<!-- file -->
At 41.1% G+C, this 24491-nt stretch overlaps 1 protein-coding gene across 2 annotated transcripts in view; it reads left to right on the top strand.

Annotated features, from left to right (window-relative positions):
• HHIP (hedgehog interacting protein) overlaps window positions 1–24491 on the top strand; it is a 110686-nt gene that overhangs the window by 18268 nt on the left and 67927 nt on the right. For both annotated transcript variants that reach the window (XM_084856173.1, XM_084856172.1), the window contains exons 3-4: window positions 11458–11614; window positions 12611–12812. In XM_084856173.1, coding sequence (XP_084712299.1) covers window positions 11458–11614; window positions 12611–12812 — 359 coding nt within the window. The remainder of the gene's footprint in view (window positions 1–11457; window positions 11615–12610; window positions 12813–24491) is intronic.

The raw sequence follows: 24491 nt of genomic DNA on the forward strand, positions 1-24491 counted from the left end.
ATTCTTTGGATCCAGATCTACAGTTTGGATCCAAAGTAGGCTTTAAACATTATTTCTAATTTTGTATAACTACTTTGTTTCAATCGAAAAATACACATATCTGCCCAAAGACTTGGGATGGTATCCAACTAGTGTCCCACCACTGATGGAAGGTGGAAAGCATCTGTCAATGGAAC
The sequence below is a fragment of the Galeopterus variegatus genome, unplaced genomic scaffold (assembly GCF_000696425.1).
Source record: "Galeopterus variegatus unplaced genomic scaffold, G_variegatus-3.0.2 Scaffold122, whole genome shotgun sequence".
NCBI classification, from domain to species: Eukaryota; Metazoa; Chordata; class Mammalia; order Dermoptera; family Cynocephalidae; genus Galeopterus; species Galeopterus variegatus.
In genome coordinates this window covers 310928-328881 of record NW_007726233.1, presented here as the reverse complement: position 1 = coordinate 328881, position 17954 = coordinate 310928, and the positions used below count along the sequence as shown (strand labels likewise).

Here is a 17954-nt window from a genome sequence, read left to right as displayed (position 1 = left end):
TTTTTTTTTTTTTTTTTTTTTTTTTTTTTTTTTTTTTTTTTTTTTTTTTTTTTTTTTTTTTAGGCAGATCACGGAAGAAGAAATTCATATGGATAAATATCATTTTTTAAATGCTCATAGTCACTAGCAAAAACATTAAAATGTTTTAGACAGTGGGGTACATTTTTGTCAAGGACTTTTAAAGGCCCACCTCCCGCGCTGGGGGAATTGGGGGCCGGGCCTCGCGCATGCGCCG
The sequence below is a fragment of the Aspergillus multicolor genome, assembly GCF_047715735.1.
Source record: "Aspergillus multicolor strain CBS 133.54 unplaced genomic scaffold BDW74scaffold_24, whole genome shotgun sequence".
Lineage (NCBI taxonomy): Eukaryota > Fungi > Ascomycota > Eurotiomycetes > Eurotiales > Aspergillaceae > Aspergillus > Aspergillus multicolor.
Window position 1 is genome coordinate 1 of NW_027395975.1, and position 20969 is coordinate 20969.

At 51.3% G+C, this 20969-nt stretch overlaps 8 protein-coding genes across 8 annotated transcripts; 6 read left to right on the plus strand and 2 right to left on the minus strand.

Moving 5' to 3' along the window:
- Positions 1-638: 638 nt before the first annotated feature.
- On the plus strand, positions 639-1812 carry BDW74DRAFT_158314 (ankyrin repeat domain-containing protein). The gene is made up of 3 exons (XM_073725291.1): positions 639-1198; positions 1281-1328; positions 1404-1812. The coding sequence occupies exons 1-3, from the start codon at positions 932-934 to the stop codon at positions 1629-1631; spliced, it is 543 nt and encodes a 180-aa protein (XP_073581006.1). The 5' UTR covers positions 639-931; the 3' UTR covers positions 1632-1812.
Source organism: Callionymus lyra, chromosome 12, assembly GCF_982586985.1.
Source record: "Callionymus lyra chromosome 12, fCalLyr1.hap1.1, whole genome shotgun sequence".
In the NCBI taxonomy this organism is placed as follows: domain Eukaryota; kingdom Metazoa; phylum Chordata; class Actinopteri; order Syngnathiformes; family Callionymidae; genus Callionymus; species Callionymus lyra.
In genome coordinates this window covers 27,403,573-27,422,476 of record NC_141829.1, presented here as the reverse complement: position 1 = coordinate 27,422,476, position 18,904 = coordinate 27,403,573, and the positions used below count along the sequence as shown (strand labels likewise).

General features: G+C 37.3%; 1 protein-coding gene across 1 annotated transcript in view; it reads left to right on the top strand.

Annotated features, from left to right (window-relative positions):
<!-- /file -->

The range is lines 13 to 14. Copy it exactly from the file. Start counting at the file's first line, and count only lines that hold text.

Source record: "Aspergillus multicolor strain CBS 133.54 unplaced genomic scaffold BDW74scaffold_24, whole genome shotgun sequence".
Lineage (NCBI taxonomy): Eukaryota > Fungi > Ascomycota > Eurotiomycetes > Eurotiales > Aspergillaceae > Aspergillus > Aspergillus multicolor.